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Welcome to NY Nut Growers!

Our Purpose

The New York Nut Growers Association is an all volunteer, non-profit organization that promotes nut tree growing in New York state. Our mission is to educate people on the benefits of nut trees and to provide cultural information to assist in growing nut trees for crops and timber.


Current Events:

Of Note...

New York Nut Growers Association 2018 Fall Meeting

The fall meeting of the NYNGA will be held on Saturday, September 15, at two locations. It is open to members and the general public. The morning session starting at 9:30 will be held at the tree farm of Carl Albers 6499 Wilbur Road, Bath, NY. (This address should work on your GPS; also, see directions, below.) We will see a small planting of hazelnuts that includes seedlings and layers (clones). Master gardeners will discuss hazelnut culture (site selection, soil fertility, hazelnut form, pest management, harvesting, and processing) for home and commercial use. We will tour the tree farm to see a hickory grove, pecans, butternuts, apples, persimmon, and a native stand of black walnuts. There will be a discussion on tree crop management for timber. Peter Haarman will demonstrate hot callusing pipe grafting.

After lunch, we will ride to the tree farm of Steve Lisbin, 3361 Parker Road, Avoca, NY, to see an heirloom apple orchard; a very productive native black walnut tree; 250 English walnuts, both grafted cultivars that are just starting to bear nuts and seedlings, many of which are the descendants of the Metcalf tree via the J.E. Miller Nursery; and a new planting of 40 hazel seedlings from Z's Nutty Ridge. Steve will distribute a tree map to show how to keep track of plantings. Jerry Henkin will discuss stratification of nuts for planting in the spring.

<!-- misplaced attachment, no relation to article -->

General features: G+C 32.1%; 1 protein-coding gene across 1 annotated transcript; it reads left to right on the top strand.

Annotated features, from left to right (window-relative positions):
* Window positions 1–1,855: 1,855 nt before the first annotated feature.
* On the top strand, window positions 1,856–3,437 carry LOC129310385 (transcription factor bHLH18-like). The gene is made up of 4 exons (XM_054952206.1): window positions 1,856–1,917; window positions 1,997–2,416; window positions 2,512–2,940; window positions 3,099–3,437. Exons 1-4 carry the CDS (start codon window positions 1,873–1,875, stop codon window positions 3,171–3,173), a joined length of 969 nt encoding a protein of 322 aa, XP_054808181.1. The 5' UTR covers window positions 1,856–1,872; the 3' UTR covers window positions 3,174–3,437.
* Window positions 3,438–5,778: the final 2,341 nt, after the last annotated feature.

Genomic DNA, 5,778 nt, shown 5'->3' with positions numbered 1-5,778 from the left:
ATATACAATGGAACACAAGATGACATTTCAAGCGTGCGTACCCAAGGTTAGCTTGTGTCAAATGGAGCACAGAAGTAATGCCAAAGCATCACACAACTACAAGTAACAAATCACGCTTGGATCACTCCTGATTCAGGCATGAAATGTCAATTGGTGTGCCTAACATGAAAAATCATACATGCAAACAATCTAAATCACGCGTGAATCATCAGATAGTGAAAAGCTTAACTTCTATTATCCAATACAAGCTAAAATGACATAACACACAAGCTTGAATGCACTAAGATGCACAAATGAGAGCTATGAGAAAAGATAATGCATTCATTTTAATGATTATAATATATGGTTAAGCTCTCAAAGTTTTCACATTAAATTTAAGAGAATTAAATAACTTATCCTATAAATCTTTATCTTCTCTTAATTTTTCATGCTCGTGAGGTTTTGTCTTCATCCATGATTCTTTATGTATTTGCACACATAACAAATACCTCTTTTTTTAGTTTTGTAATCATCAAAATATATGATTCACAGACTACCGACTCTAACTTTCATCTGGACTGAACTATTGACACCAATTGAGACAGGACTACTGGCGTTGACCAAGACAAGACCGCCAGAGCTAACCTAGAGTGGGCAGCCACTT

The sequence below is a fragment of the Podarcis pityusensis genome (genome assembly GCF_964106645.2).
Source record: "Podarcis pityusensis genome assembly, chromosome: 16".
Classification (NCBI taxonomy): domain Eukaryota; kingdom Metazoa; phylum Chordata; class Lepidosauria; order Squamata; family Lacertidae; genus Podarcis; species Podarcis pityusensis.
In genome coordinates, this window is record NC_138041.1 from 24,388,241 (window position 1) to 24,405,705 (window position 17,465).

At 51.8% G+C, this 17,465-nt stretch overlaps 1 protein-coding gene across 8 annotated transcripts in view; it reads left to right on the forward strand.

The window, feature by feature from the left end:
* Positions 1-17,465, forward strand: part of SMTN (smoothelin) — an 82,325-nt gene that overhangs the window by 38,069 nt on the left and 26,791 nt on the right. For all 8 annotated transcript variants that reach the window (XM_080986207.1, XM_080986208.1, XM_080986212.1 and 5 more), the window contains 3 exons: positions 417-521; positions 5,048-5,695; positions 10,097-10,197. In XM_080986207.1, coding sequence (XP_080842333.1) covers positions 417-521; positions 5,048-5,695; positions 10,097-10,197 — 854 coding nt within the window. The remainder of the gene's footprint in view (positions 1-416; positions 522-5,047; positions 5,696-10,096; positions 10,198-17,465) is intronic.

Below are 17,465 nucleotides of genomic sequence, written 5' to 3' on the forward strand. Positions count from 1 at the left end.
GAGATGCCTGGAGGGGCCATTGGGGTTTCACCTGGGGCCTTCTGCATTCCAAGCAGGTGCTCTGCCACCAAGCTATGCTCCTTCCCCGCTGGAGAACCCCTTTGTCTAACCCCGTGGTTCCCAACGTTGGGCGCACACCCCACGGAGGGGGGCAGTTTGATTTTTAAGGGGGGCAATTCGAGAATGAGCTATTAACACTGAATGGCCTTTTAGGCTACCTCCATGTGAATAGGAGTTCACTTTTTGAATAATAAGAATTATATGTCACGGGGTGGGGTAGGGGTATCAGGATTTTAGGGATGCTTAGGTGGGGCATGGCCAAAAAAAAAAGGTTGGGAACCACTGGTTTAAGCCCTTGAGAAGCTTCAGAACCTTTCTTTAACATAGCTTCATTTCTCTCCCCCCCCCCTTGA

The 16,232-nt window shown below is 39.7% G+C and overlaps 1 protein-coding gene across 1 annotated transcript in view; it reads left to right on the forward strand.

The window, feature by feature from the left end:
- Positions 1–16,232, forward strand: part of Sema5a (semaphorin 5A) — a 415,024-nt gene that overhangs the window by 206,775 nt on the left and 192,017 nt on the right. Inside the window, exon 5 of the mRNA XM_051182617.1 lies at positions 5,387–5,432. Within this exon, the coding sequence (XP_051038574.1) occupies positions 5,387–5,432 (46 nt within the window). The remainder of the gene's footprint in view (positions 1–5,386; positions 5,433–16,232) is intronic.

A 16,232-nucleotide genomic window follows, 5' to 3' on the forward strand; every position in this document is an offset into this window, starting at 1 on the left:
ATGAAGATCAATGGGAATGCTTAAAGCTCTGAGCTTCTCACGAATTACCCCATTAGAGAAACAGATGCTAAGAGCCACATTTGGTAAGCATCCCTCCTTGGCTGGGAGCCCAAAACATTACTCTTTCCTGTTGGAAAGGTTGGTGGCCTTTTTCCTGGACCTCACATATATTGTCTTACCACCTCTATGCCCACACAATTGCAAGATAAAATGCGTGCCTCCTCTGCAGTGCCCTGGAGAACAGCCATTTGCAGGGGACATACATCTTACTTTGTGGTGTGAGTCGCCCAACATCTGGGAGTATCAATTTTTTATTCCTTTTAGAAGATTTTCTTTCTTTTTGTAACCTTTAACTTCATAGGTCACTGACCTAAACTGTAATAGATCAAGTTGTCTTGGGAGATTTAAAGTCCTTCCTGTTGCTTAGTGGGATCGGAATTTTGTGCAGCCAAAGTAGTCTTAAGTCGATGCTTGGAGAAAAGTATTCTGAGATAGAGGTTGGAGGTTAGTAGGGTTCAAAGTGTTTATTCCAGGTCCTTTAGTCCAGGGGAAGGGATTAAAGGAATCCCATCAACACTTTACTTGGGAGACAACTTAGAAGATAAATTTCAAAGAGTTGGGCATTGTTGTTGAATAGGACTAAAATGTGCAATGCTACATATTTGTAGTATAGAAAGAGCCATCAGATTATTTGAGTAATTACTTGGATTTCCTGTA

Registration is $15.00 per person and includes a light breakfast, and a sub for lunch. Send a check payable to "NYNGA" to Jim Darling, NYNGA Treasurer, 1300 Spring Street Ext., Groton, NY 13073 - 8711, and indicate your choice of sub: vegetarian, ham, or roast beef.

Dress appropriately, as we will be outdoors for most of the day. Please bring a folding chair if you can, and nuts to share.